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Greek Immigrant Survived WWII Prison Camp, Now Lives in Ohio

November 12, 2021

ASHLAND, OH – Greek immigrant Speros Karas is 100 years old and lives in the Lutheran Village Assisted Living facility in Ohio. He was featured in the Ashland Times Gazette (ATG) on November 10 sharing his story of survival in Greece during World War II and how he came to live in Ohio. Like many who lived through the war, Karas would only share the harrowing details when asked.

Karas was born in the village of Kakosi which “was burned to the ground when he was 20,” ATG reported, adding that “he was a prisoner of war for six grueling months” and “each day he would ask himself: ‘I wonder if I’m going to be alive the next day.’”

While living in his village in Greece, Karas “had an undeniable passion for tinkering and repairing that drew him to clocks and watches,” ATG reported, noting that “those skills would come in handy later in life.”

“His family ran a modest coffeehouse, where food was served along with a place for patrons to sleep for the night,” ATG reported, adding that “life was good. Then the invaders came.”

When the Germans arrived in mid-1941, Karas and his parents fled “to a cave hidden away on a mountaintop, a mile from their home,” ATG reported, noting that “other villagers would follow, often hiding in nearby caves whenever the Germans visited Kakosi.”

“Their efforts to remain out of sight were ruined one day when Karas’ mother carried a pail of water up the mountainside toward their hiding spot,” ATG reported, adding that “a German soldier noticed and followed her.”

“Once found, the soldiers took Karas to a German prison camp due to his young age as they thought he was ready to work,” ATG reported, noting that “his mother, father and sister were spared, due to Karas’ father’s age.”

“Their village would be burned to the ground,” ATG reported, adding that “some residents were killed by gunfire as Germans swept through houses and stole food, especially rarities like meat.”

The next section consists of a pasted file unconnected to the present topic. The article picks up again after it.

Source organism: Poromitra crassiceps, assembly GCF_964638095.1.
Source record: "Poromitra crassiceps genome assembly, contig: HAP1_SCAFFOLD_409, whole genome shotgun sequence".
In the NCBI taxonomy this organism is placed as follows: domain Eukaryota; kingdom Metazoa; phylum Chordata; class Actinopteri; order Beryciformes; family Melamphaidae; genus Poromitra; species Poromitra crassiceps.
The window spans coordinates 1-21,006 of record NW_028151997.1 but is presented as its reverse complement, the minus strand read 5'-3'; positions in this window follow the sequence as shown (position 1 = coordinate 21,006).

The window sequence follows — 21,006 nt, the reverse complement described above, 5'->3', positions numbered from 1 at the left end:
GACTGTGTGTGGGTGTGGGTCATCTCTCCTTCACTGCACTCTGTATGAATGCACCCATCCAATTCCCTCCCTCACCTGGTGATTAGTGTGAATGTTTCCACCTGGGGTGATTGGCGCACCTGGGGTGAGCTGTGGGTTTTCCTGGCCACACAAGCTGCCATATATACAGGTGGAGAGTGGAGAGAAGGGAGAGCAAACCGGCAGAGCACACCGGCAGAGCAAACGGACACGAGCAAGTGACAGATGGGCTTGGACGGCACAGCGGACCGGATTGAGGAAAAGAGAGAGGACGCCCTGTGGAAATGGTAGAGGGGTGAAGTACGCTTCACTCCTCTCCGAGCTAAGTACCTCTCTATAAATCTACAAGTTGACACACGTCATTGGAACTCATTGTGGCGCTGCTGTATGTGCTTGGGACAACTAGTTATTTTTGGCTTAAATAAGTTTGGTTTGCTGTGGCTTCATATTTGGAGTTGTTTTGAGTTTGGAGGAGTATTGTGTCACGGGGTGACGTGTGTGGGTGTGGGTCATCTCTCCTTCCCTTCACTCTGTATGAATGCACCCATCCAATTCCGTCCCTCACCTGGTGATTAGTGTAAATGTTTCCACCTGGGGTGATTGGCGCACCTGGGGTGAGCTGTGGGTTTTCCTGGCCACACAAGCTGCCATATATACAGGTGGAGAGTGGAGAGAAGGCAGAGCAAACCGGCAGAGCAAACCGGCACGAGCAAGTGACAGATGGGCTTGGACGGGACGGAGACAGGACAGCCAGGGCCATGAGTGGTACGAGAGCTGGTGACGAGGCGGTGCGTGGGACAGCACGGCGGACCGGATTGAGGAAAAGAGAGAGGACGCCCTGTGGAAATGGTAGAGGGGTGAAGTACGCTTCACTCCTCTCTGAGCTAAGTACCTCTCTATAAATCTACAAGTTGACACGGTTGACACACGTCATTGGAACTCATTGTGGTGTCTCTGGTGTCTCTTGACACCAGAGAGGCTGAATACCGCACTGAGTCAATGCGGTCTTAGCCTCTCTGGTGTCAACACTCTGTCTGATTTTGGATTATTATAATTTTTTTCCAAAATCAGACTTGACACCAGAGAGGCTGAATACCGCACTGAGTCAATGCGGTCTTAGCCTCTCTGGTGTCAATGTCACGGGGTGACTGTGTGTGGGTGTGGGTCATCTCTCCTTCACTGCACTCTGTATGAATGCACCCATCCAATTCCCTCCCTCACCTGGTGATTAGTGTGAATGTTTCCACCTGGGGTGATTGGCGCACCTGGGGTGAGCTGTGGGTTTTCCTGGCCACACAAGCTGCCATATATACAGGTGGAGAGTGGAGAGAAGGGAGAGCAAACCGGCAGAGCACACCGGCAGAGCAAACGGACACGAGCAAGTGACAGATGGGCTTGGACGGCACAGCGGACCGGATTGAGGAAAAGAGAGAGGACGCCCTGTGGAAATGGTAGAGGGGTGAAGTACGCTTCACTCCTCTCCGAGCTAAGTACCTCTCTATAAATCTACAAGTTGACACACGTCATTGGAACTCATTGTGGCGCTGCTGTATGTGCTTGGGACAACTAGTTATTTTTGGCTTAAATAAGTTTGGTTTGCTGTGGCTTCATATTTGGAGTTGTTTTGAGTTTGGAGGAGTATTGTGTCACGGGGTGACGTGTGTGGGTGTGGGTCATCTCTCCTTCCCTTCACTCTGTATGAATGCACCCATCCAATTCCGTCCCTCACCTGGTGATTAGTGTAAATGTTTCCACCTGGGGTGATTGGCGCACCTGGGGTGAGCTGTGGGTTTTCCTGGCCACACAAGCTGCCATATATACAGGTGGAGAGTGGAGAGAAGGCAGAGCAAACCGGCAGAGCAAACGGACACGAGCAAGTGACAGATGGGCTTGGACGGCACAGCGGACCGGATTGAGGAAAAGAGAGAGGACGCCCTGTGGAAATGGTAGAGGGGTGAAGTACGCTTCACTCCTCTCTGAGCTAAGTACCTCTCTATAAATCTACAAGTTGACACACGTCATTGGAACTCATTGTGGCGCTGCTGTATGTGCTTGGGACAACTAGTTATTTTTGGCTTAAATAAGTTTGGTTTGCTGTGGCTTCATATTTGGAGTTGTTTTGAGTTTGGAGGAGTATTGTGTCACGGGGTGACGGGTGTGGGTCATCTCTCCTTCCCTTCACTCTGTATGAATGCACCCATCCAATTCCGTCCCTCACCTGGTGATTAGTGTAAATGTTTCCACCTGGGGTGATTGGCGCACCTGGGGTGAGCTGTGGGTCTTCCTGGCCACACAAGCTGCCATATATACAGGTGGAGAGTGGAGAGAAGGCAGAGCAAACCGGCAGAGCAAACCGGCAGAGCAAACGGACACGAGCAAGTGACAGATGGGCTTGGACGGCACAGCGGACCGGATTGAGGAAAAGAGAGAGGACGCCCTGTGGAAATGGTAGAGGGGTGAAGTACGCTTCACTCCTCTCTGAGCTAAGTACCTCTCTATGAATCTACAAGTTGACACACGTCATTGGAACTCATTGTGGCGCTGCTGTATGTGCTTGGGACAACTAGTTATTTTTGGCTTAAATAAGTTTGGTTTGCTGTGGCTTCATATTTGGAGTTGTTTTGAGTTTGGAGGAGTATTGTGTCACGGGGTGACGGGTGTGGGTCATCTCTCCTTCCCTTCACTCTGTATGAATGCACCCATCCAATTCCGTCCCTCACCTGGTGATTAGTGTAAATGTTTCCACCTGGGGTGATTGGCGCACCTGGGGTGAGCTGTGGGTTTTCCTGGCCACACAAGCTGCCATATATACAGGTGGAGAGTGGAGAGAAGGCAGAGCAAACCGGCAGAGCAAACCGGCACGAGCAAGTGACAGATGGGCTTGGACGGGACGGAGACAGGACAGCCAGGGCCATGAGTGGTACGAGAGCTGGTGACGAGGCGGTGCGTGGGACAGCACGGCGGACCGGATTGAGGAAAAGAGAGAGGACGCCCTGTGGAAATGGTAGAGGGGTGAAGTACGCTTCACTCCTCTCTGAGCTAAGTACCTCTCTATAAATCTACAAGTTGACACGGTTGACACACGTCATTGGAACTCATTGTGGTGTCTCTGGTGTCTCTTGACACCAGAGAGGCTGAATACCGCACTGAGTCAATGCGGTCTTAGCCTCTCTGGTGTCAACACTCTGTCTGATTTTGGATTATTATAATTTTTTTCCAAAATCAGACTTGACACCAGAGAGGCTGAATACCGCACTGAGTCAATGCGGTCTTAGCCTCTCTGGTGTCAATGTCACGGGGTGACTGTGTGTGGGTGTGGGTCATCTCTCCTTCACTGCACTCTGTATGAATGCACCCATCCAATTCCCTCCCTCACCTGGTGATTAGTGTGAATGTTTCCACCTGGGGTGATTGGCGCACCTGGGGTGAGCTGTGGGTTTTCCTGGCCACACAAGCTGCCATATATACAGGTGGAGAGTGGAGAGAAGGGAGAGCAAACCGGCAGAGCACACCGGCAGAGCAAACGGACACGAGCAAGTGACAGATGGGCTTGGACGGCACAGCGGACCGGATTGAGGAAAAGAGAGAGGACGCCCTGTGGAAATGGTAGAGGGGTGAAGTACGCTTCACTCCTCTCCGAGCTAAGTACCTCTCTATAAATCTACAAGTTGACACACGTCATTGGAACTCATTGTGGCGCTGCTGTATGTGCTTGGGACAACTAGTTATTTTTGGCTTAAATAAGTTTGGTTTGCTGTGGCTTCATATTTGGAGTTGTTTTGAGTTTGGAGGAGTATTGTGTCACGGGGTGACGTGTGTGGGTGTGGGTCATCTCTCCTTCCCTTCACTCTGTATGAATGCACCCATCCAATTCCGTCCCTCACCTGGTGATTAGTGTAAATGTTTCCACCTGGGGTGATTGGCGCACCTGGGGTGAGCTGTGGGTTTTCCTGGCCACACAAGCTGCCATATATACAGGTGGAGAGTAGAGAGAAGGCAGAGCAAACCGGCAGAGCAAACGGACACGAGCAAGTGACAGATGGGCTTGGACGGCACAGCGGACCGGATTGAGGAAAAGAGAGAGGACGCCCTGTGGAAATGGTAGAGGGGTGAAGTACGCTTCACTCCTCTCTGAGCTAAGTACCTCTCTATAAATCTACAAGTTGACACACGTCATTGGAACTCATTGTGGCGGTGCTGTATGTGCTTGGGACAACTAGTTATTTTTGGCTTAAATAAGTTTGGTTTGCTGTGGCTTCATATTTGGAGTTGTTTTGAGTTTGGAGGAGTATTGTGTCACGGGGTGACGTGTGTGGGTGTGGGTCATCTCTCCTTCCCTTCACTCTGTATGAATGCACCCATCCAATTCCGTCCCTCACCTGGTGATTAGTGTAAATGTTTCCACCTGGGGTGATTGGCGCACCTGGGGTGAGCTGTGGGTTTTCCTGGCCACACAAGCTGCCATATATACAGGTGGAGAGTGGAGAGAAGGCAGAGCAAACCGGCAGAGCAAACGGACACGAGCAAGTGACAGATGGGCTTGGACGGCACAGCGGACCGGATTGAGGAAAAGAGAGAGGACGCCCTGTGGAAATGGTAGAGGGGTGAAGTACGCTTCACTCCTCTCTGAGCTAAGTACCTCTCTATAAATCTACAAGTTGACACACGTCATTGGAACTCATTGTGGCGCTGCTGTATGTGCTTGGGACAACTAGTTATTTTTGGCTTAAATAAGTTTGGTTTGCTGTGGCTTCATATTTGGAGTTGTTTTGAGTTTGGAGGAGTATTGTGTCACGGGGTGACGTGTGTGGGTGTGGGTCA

“Other young men, like Speros, were captured and taken back to the German prison camp for manual labor,” ATG reported, noting that “it was the hardest six months of his young adult life.”

“His life as a POW is difficult for the 100-year-old to recall now,” ATG reported, adding that “the memories are a bit scattered, often forgetting details he had told his son, Meletios, in the past.”

“What Karas can remember is somber and haunting, evoking strong emotions to this day,” ATG reported, noting that “Karas’ bed was a ditch he dug himself in the ground. There was no mattress or pillow after a long day of manual labor.”

“For food, Karas would eat soup with flies floating across the top,” ATG reported, adding that “it was the same meal each day.”

“I don’t know how he survived,” Meletios told ATG.

“Death was around every corner,” ATG reported, pointing out that “Karas was terrified when he heard planes above, afraid of bombs raining down.”

“One afternoon, Karas was talking with a friend at the camp,” ATG reported, noting that “a German soldier walked up unannounced and shot the friend point-blank in the head. The bullet ended up lodged in Karas’ left shoe.”

“He was never sure if he would be alive the next day,” ATG reported, adding that “after six months, German soldiers told the prisoners to gather in a truck. Karas didn’t know why they were leaving or where they were going.”

“Eventually, he figured out he was headed back home,” ATG reported, noting that “after Karas arrived at his burnt village, he feared getting out of the truck.”

“I thought they were going to shoot us,” Karas told ATG, adding that “eventually, they were forced out and left to fend for themselves.”

“Karas met his family at a nearby church, where they stayed until Karas built a stone house for his family,” ATG reported, noting that “when the house was finished, the young man set up a workshop outside where he sold homemade plates, silverware and other oddities.”

“But life was no longer sustainable there,” ATG reported, adding that “there simply wasn’t a way to make living in Greece after the war for Karas’ family.”

“Without steady employment and sustainable income, Karas seized on an opportunity to come to the U.S. in 1951,” ATG reported, noting that “his uncle, Pete Karas, owner of an Ashland restaurant now known as Peking Restaurant on E. Main Street, allowed Karas to work for him, giving him a roof over his head.”

“Karas’ father had routinely traveled and worked at Pete’s restaurant, bringing his earnings back to Greece due to the poor economy,” ATG reported, adding that the younger Karas “arrived in the U.S. aboard a ship named Brazil, one suitcase strapped together by a leather belt, he said, and made his way to Ashland.”

“After working with his uncle, Karas worked at Myers factory and fell in love with repairing watches and clocks as a side gig in his home,” ATG reported, noting that he continued the repairs “until age 93, when he retired due to declining vision.”

Karas “never dwelled on his time in that prison camp,” ATG reported.

It was “something that wasn’t talked about,” his cousin, Mary Gault, told ATG.

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